Toulouse is a city in the Haute-Garonne department in southwestern France. It lies on the banks of the River Garonne, 150 kilometers from the Mediterranean Sea and 300 from the Atlantic Ocean, and 590 km (366 mi) away from Paris. With 1,202,889 inhabitants as of 1 January 2008, the Toulouse metropolitan area is the fourth-largest in France, after Paris, Lyon, and Marseille. Toulouse is the centre of the European aerospace industry, with the headquarters of Airbus, Galileo positioning system, the SPOT satellite system, EADS, ATR (aircraft manufacturer) and the Aerospace Valley, considered as a global cluster.
The city also hosts l'Oncopole de Toulouse, the largest cancer research centre in Europe, the European headquarters of Intel and CNES's Toulouse Space Centre, the largest space centre in Europe. Thales Alenia Space, and Astrium Satellites, EADS's satellite system subsidiary, also have a significant presence in Toulouse. Its world renowned university is one of the oldest in Europe and, with more than 119,000 students, is the third-largest university campus of France after Paris and Lyon.
Toulouse has a temperate climate that is usually classified as a humid subtropical climate (Cfa) classification. Toulouse is located at the junction with the Mediterranean climate zone, but uniform precipitation prevents it from being classified this way.
• Capitole de Toulouse (mainly 18th century), housing the Hôtel de Ville, the Théâtre du Capitole (opera house), and the Donjon du Capitole (16th century), located on the Place du Capitole.
• Banks of the Garonne (mainly 18th century)
• Jardin des Plantes, Grand-Rond, Jardin Royal
• Pont Neuf (16th century)
• Hôpital de la Grave, featuring a copper dome of the 18th century
• Hôpital Saint-Raymond, 16th-century hospital
• Hôtel-Dieu Saint Jacques, former 16th and 17th-century hospital on the banks of the Garonne
• Galerie du Château d'eau (19th century)
• Canal du Midi
• Many Hôtels particuliers (palaces), notably of the 16th century like the Hôtel d'Assézat, the Hôtel du Vieux-Raisin, the Hôtel de Bernuy and the Hôtel de Bagis.
• Saint-Pierre bridge, 19th-century iron bridge
• Wilson Square
• Halle aux Grains (19th century)
• Gare de Toulouse Matabiau, railroad station
• Médiathèque José Cabanis
• Musée des Augustins, the fine arts museum of the city housed in a former gothic convent.
• Les Abattoirs, museum of modern and contemporary art.
• Fondation Bemberg, art museum housed in the 16th-century Hôtel d'Assézat.
• Musée Saint-Raymond, a museum devoted to Antiquity housed in the former 16th-century Saint-Raymond hospital.
• Musée Paul-Dupuy, houses a collection of decorative and graphic arts
• Le Château d'Eau, a gallery dedicated to contemporary photography.
• Musée Georges Labit, displaying Asiatic and far-eastern art.
• Musée du Vieux Toulouse, a museum presenting the history of the city.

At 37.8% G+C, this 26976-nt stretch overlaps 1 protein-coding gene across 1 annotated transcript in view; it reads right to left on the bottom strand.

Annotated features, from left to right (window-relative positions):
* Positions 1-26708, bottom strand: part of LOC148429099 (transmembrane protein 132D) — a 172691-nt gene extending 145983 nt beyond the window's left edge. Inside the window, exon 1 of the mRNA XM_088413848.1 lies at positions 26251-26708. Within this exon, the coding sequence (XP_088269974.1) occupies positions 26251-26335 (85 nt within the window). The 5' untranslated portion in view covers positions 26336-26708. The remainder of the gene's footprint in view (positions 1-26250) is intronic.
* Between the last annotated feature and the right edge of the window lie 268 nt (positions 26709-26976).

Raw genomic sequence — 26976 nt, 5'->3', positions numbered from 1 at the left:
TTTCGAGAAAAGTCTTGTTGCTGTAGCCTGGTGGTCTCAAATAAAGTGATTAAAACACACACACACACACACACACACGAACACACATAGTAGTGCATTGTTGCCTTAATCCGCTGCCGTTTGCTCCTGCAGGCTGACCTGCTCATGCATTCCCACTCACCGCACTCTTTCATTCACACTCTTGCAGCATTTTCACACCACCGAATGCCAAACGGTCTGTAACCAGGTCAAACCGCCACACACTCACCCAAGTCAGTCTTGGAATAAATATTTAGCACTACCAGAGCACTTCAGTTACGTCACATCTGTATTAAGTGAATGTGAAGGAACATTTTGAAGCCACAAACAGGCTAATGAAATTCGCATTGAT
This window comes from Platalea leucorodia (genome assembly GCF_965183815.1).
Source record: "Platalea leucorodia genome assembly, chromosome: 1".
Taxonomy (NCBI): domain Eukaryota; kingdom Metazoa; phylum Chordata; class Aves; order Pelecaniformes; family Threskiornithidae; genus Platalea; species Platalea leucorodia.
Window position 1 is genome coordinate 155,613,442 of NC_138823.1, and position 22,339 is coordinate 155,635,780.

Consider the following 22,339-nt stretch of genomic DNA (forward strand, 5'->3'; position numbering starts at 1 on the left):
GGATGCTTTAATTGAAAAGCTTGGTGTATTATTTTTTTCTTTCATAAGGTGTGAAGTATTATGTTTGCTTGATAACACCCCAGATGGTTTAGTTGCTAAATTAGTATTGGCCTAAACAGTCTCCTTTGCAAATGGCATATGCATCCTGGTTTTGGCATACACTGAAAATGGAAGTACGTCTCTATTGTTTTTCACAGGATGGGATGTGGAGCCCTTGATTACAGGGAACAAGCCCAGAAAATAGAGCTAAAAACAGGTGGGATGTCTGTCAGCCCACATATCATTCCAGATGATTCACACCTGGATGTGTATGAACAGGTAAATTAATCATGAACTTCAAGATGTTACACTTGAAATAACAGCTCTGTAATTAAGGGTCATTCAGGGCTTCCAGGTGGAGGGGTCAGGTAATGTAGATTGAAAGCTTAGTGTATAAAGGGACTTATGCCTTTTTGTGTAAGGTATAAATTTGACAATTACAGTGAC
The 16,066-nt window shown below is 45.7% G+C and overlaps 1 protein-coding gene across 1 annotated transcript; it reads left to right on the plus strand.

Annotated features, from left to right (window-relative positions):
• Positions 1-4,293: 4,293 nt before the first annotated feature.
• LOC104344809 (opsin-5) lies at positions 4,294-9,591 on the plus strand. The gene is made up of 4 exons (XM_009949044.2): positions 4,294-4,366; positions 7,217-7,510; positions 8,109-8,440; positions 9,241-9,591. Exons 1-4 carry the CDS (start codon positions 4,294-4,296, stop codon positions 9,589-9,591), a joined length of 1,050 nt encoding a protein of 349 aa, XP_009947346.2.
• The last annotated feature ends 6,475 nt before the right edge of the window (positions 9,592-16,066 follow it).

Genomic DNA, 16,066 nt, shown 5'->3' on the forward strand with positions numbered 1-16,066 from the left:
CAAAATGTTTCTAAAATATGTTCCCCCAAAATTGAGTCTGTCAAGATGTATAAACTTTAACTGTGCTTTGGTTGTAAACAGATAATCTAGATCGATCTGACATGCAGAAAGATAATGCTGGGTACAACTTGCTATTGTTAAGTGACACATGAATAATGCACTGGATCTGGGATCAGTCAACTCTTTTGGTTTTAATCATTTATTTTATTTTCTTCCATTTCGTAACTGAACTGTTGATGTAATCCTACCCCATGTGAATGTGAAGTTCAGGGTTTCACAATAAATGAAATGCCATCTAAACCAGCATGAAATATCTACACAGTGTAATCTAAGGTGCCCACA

• Cité de l'espace (City of Space), a theme park of space exploration.
• Muséum de Toulouse (Museum of Toulouse), a natural history museum.
Here are some reasons why French women are the sexiest, most desirable in the world
FRENCH WOMEN LOVE MEN
In France there is no war of the sexes going on. French men and women actually want to be together. They enjoy their mutual company. They spar. They debate. They flirt.
Here's what a French woman would tell you: a man is not a woman. He cannot think like you. He cannot 'process' like you. So don't try to make him like you. And don't have any expectation that he might behave like you.
When British women aren't busy trying to change ourselves, we're often busy trying to change our men. The French attitude is why fight when you can finesse? Why try to modify your mate's behavior when this futile exercise generally causes stresses?
FRENCH WOMEN FLIRT
Flirtation is not just alive and well in France. It is the lifeblood that beats at the core of French society. Young women flirt. Older women flirt. Feminists flirt. French women not only enjoy flirtation, they expect it. Love men: French First Lady Carla Bruni dotes on her husband President Nicholas Sarkozy
SEXY-Almost one in three French women would wear sexy underwear for their men. French women have an enormous sense of personal boundaries. There is a willingness here, tres francais, to contemplate or accept an experience that doesn't necessarily go anywhere - but which is still an essential and necessary part of love, sex and being human. Mysterious: Catherine Deneuve stars as a frigid young housewife who decides to spend her midweek afternoons as a prostitute in the film Belle de jour
FRENCH WOMEN HATE RULES
In France, the rules that are respected are not those written down. They're the unspoken ones that are learned by living in a culture where protocol is upheld by tradition.
FRENCH WOMEN DON'T EXPECT MARRIAGE TO BE PERFECT
The French don't go for marriage in such a big way these days. More than 50 per cent of French women choose cohabitation over marriage.
FRENCHWOMEN FIND PLEASURE IN LIFE
The French are professional sensualists. They understand that the universe will not implode without their constant attention so they take time to enjoy themselves; they don't multi-task (another word that doesn't exist in French); they don't dine with Bluetooths strapped on their ears.
They know about essential things: delicious fresh food, fabulous sexual encounters, wonderful wines. That's why everything seems sexier in France. French women know that life is about the